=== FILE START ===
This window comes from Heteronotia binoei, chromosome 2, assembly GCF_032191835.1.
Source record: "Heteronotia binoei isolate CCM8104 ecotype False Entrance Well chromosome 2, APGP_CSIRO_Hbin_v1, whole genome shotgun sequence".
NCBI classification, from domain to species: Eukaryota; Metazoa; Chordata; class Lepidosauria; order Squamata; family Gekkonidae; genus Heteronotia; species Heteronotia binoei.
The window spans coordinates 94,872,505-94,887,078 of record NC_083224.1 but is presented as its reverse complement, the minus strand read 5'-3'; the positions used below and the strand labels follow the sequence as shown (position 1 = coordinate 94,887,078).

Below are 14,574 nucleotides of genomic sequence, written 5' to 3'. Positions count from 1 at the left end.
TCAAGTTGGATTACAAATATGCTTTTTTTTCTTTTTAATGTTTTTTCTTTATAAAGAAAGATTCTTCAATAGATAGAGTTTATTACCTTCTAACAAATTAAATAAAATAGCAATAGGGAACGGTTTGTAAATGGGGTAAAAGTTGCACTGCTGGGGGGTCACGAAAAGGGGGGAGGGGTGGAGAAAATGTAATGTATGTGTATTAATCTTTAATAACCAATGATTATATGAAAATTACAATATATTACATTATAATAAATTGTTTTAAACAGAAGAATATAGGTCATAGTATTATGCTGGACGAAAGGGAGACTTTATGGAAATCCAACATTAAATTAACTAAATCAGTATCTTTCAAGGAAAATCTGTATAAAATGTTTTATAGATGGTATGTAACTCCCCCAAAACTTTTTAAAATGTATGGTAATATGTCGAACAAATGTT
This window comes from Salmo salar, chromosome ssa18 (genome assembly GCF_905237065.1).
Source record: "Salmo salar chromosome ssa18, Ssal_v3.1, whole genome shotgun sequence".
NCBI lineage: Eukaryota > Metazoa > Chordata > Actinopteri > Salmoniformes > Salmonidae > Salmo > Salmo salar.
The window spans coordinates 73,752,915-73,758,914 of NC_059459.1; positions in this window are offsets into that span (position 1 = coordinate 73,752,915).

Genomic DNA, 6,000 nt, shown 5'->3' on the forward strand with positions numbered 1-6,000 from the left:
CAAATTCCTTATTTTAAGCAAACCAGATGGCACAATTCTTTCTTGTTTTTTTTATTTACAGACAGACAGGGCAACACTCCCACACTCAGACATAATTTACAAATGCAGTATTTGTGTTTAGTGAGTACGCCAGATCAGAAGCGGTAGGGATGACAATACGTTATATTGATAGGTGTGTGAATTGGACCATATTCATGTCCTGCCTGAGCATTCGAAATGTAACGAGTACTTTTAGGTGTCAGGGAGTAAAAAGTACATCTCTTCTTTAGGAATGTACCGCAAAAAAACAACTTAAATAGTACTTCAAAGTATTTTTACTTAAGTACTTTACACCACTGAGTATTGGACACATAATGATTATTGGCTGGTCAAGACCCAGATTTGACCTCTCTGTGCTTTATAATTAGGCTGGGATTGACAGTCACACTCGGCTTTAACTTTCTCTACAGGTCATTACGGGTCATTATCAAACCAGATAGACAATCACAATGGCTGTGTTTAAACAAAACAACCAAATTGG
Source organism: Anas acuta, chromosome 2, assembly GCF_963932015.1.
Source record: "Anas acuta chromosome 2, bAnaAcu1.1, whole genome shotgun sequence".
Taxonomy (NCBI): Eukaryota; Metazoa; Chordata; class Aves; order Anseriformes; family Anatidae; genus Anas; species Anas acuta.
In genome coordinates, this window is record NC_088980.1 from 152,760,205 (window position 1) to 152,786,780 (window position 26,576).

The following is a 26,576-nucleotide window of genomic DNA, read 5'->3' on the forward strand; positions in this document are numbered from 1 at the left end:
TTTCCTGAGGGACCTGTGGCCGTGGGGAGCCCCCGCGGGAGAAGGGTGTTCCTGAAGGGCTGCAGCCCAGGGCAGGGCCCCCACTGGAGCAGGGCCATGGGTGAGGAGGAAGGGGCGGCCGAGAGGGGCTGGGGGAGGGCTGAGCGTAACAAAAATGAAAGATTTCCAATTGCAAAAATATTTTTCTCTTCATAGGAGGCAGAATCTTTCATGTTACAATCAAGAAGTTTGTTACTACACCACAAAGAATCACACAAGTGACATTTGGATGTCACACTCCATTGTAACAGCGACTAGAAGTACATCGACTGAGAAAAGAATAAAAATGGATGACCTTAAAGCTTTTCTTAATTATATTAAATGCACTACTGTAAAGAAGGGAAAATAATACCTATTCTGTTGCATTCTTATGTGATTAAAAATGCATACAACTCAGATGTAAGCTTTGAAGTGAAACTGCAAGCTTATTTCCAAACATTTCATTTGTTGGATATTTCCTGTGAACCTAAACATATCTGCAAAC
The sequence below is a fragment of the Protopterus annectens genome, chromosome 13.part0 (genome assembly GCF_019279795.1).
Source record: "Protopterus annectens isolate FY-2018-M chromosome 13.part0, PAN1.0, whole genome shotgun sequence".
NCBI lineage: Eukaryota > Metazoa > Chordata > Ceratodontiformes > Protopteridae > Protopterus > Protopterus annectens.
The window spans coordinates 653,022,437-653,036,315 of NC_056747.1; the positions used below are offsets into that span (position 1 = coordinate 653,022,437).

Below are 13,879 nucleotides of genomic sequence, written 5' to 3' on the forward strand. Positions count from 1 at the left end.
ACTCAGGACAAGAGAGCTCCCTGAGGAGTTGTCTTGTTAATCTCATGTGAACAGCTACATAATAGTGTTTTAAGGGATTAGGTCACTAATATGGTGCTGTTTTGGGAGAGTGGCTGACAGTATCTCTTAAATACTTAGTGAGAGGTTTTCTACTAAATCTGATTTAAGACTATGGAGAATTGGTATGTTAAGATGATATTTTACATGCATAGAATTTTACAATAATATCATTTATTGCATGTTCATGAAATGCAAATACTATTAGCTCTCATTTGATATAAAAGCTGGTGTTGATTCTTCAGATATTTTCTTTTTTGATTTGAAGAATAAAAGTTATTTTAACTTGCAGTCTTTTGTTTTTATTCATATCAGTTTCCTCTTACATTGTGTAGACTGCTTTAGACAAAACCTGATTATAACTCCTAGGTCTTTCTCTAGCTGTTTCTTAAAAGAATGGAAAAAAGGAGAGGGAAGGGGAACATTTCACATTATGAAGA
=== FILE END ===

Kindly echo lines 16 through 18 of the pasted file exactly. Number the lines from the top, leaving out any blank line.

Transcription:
In genome coordinates, this window is record NC_088980.1 from 152,760,205 (window position 1) to 152,786,780 (window position 26,576).

The following is a 26,576-nucleotide window of genomic DNA, read 5'->3' on the forward strand; positions in this document are numbered from 1 at the left end:
TTTCCTGAGGGACCTGTGGCCGTGGGGAGCCCCCGCGGGAGAAGGGTGTTCCTGAAGGGCTGCAGCCCAGGGCAGGGCCCCCACTGGAGCAGGGCCATGGGTGAGGAGGAAGGGGCGGCCGAGAGGGGCTGGGGGAGGGCTGAGCGTAACAAAAATGAAAGATTTCCAATTGCAAAAATATTTTTCTCTTCATAGGAGGCAGAATCTTTCATGTTACAATCAAGAAGTTTGTTACTACACCACAAAGAATCACACAAGTGACATTTGGATGTCACACTCCATTGTAACAGCGACTAGAAGTACATCGACTGAGAAAAGAATAAAAATGGATGACCTTAAAGCTTTTCTTAATTATATTAAATGCACTACTGTAAAGAAGGGAAAATAATACCTATTCTGTTGCATTCTTATGTGATTAAAAATGCATACAACTCAGATGTAAGCTTTGAAGTGAAACTGCAAGCTTATTTCCAAACATTTCATTTGTTGGATATTTCCTGTGAACCTAAACATATCTGCAAAC